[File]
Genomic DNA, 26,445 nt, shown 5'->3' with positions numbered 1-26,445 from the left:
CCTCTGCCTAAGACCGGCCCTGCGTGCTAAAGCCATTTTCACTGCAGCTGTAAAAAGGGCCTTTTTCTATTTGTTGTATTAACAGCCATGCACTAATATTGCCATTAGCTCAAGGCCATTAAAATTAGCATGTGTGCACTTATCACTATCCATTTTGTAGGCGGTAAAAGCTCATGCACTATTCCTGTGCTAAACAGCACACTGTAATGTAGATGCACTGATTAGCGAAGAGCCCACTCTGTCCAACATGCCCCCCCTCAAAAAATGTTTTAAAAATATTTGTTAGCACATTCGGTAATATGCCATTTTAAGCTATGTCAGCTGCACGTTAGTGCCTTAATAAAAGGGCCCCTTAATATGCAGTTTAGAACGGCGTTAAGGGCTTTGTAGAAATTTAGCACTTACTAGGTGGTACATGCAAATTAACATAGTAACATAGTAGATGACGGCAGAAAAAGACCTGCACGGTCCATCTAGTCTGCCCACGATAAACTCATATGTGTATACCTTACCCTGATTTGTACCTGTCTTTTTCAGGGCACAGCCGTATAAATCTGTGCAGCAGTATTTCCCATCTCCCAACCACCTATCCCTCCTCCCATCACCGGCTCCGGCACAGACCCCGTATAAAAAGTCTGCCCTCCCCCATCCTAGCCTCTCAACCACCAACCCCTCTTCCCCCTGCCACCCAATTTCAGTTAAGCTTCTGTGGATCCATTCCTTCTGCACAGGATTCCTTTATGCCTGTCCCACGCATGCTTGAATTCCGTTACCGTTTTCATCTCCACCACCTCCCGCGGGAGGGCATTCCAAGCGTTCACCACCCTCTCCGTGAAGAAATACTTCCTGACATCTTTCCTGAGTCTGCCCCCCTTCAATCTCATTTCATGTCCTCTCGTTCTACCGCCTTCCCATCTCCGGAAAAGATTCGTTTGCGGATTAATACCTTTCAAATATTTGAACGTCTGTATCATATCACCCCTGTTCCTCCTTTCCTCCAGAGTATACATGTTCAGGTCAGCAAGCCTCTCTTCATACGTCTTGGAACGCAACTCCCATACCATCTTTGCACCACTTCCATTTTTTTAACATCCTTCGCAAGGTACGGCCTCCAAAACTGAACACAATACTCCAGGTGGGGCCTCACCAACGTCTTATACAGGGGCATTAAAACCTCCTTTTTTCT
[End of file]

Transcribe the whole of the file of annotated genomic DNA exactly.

Genomic DNA, 26,445 nt, shown 5'->3' with positions numbered 1-26,445 from the left:
CCTCTGCCTAAGACCGGCCCTGCGTGCTAAAGCCATTTTCACTGCAGCTGTAAAAAGGGCCTTTTTCTATTTGTTGTATTAACAGCCATGCACTAATATTGCCATTAGCTCAAGGCCATTAAAATTAGCATGTGTGCACTTATCACTATCCATTTTGTAGGCGGTAAAAGCTCATGCACTATTCCTGTGCTAAACAGCACACTGTAATGTAGATGCACTGATTAGCGAAGAGCCCACTCTGTCCAACATGCCCCCCCTCAAAAAATGTTTTAAAAATATTTGTTAGCACATTCGGTAATATGCCATTTTAAGCTATGTCAGCTGCACGTTAGTGCCTTAATAAAAGGGCCCCTTAATATGCAGTTTAGAACGGCGTTAAGGGCTTTGTAGAAATTTAGCACTTACTAGGTGGTACATGCAAATTAACATAGTAACATAGTAGATGACGGCAGAAAAAGACCTGCACGGTCCATCTAGTCTGCCCACGATAAACTCATATGTGTATACCTTACCCTGATTTGTACCTGTCTTTTTCAGGGCACAGCCGTATAAATCTGTGCAGCAGTATTTCCCATCTCCCAACCACCTATCCCTCCTCCCATCACCGGCTCCGGCACAGACCCCGTATAAAAAGTCTGCCCTCCCCCATCCTAGCCTCTCAACCACCAACCCCTCTTCCCCCTGCCACCCAATTTCAGTTAAGCTTCTGTGGATCCATTCCTTCTGCACAGGATTCCTTTATGCCTGTCCCACGCATGCTTGAATTCCGTTACCGTTTTCATCTCCACCACCTCCCGCGGGAGGGCATTCCAAGCGTTCACCACCCTCTCCGTGAAGAAATACTTCCTGACATCTTTCCTGAGTCTGCCCCCCTTCAATCTCATTTCATGTCCTCTCGTTCTACCGCCTTCCCATCTCCGGAAAAGATTCGTTTGCGGATTAATACCTTTCAAATATTTGAACGTCTGTATCATATCACCCCTGTTCCTCCTTTCCTCCAGAGTATACATGTTCAGGTCAGCAAGCCTCTCTTCATACGTCTTGGAACGCAACTCCCATACCATCTTTGCACCACTTCCATTTTTTTAACATCCTTCGCAAGGTACGGCCTCCAAAACTGAACACAATACTCCAGGTGGGGCCTCACCAACGTCTTATACAGGGGCATTAAAACCTCCTTTTTTCT